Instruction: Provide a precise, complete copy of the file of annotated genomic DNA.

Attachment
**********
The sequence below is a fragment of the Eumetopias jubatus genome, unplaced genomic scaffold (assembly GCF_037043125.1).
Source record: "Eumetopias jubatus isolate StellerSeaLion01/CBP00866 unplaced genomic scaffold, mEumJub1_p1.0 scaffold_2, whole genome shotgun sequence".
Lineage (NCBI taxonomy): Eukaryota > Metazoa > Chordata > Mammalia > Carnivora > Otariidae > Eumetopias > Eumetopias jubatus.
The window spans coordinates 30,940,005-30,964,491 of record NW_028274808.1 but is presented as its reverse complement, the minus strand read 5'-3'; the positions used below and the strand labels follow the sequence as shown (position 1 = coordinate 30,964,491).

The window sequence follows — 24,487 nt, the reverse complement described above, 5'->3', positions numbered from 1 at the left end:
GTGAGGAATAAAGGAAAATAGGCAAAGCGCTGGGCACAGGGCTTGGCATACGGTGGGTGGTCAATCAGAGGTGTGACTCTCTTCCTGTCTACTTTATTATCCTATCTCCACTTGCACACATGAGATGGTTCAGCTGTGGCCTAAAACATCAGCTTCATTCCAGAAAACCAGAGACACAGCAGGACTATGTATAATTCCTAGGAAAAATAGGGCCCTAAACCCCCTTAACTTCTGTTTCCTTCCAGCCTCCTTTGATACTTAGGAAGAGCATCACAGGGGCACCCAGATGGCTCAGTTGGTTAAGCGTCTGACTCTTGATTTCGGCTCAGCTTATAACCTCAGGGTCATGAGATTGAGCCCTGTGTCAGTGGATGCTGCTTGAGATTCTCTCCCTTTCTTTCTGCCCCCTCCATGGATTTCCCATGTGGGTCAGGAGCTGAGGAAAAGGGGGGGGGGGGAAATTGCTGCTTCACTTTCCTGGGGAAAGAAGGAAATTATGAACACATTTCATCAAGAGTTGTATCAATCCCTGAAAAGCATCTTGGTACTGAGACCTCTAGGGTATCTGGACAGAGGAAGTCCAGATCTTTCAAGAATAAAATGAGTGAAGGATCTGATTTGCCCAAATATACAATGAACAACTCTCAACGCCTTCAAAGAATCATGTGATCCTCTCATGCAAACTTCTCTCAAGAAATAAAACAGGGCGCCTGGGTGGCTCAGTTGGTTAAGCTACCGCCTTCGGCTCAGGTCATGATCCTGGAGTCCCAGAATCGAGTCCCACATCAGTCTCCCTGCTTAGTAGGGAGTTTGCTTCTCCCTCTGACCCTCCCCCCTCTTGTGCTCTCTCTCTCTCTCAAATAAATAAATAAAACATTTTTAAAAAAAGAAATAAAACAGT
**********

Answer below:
The sequence below is a fragment of the Eumetopias jubatus genome, unplaced genomic scaffold (assembly GCF_037043125.1).
Source record: "Eumetopias jubatus isolate StellerSeaLion01/CBP00866 unplaced genomic scaffold, mEumJub1_p1.0 scaffold_2, whole genome shotgun sequence".
Lineage (NCBI taxonomy): Eukaryota > Metazoa > Chordata > Mammalia > Carnivora > Otariidae > Eumetopias > Eumetopias jubatus.
The window spans coordinates 30,940,005-30,964,491 of record NW_028274808.1 but is presented as its reverse complement, the minus strand read 5'-3'; the positions used below and the strand labels follow the sequence as shown (position 1 = coordinate 30,964,491).

The window sequence follows — 24,487 nt, the reverse complement described above, 5'->3', positions numbered from 1 at the left end:
GTGAGGAATAAAGGAAAATAGGCAAAGCGCTGGGCACAGGGCTTGGCATACGGTGGGTGGTCAATCAGAGGTGTGACTCTCTTCCTGTCTACTTTATTATCCTATCTCCACTTGCACACATGAGATGGTTCAGCTGTGGCCTAAAACATCAGCTTCATTCCAGAAAACCAGAGACACAGCAGGACTATGTATAATTCCTAGGAAAAATAGGGCCCTAAACCCCCTTAACTTCTGTTTCCTTCCAGCCTCCTTTGATACTTAGGAAGAGCATCACAGGGGCACCCAGATGGCTCAGTTGGTTAAGCGTCTGACTCTTGATTTCGGCTCAGCTTATAACCTCAGGGTCATGAGATTGAGCCCTGTGTCAGTGGATGCTGCTTGAGATTCTCTCCCTTTCTTTCTGCCCCCTCCATGGATTTCCCATGTGGGTCAGGAGCTGAGGAAAAGGGGGGGGGGGGAAATTGCTGCTTCACTTTCCTGGGGAAAGAAGGAAATTATGAACACATTTCATCAAGAGTTGTATCAATCCCTGAAAAGCATCTTGGTACTGAGACCTCTAGGGTATCTGGACAGAGGAAGTCCAGATCTTTCAAGAATAAAATGAGTGAAGGATCTGATTTGCCCAAATATACAATGAACAACTCTCAACGCCTTCAAAGAATCATGTGATCCTCTCATGCAAACTTCTCTCAAGAAATAAAACAGGGCGCCTGGGTGGCTCAGTTGGTTAAGCTACCGCCTTCGGCTCAGGTCATGATCCTGGAGTCCCAGAATCGAGTCCCACATCAGTCTCCCTGCTTAGTAGGGAGTTTGCTTCTCCCTCTGACCCTCCCCCCTCTTGTGCTCTCTCTCTCTCTCAAATAAATAAATAAAACATTTTTAAAAAAAGAAATAAAACAGT